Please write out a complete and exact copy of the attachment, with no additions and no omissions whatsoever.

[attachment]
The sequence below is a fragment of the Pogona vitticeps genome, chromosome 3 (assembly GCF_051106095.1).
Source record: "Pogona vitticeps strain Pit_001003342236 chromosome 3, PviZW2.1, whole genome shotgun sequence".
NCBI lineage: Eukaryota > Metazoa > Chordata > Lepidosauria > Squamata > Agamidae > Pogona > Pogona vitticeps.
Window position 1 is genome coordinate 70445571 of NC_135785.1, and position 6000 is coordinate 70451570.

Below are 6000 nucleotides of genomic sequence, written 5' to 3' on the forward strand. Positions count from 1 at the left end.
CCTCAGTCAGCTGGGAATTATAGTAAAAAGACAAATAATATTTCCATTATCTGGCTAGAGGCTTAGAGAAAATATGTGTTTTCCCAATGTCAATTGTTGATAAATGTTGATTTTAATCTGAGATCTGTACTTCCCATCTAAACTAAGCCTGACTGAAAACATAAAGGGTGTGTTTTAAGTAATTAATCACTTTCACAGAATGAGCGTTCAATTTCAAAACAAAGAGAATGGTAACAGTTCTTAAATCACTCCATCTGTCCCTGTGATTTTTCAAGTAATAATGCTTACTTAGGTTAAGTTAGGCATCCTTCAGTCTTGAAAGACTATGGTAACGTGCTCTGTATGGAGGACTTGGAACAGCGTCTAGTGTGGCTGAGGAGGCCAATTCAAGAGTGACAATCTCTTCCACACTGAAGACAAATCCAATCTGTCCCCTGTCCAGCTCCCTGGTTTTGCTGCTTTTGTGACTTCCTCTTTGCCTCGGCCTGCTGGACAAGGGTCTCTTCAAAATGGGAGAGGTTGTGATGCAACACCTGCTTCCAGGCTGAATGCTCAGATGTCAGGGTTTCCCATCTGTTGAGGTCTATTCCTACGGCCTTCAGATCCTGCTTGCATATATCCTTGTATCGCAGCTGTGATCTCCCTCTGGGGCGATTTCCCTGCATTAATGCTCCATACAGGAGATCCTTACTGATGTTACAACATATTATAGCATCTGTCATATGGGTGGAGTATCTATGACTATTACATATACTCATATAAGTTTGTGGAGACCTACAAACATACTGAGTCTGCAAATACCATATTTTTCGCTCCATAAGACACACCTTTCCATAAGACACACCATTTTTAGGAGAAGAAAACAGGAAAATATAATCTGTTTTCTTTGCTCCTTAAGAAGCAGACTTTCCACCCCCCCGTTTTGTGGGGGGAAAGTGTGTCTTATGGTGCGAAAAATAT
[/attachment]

The sequence below is a fragment of the Pogona vitticeps genome, chromosome 3 (assembly GCF_051106095.1).
Source record: "Pogona vitticeps strain Pit_001003342236 chromosome 3, PviZW2.1, whole genome shotgun sequence".
NCBI lineage: Eukaryota > Metazoa > Chordata > Lepidosauria > Squamata > Agamidae > Pogona > Pogona vitticeps.
Window position 1 is genome coordinate 70445571 of NC_135785.1, and position 6000 is coordinate 70451570.

Below are 6000 nucleotides of genomic sequence, written 5' to 3' on the forward strand. Positions count from 1 at the left end.
CCTCAGTCAGCTGGGAATTATAGTAAAAAGACAAATAATATTTCCATTATCTGGCTAGAGGCTTAGAGAAAATATGTGTTTTCCCAATGTCAATTGTTGATAAATGTTGATTTTAATCTGAGATCTGTACTTCCCATCTAAACTAAGCCTGACTGAAAACATAAAGGGTGTGTTTTAAGTAATTAATCACTTTCACAGAATGAGCGTTCAATTTCAAAACAAAGAGAATGGTAACAGTTCTTAAATCACTCCATCTGTCCCTGTGATTTTTCAAGTAATAATGCTTACTTAGGTTAAGTTAGGCATCCTTCAGTCTTGAAAGACTATGGTAACGTGCTCTGTATGGAGGACTTGGAACAGCGTCTAGTGTGGCTGAGGAGGCCAATTCAAGAGTGACAATCTCTTCCACACTGAAGACAAATCCAATCTGTCCCCTGTCCAGCTCCCTGGTTTTGCTGCTTTTGTGACTTCCTCTTTGCCTCGGCCTGCTGGACAAGGGTCTCTTCAAAATGGGAGAGGTTGTGATGCAACACCTGCTTCCAGGCTGAATGCTCAGATGTCAGGGTTTCCCATCTGTTGAGGTCTATTCCTACGGCCTTCAGATCCTGCTTGCATATATCCTTGTATCGCAGCTGTGATCTCCCTCTGGGGCGATTTCCCTGCATTAATGCTCCATACAGGAGATCCTTACTGATGTTACAACATATTATAGCATCTGTCATATGGGTGGAGTATCTATGACTATTACATATACTCATATAAGTTTGTGGAGACCTACAAACATACTGAGTCTGCAAATACCATATTTTTCGCTCCATAAGACACACCTTTCCATAAGACACACCATTTTTAGGAGAAGAAAACAGGAAAATATAATCTGTTTTCTTTGCTCCTTAAGAAGCAGACTTTCCACCCCCCCGTTTTGTGGGGGGAAAGTGTGTCTTATGGTGCGAAAAATAT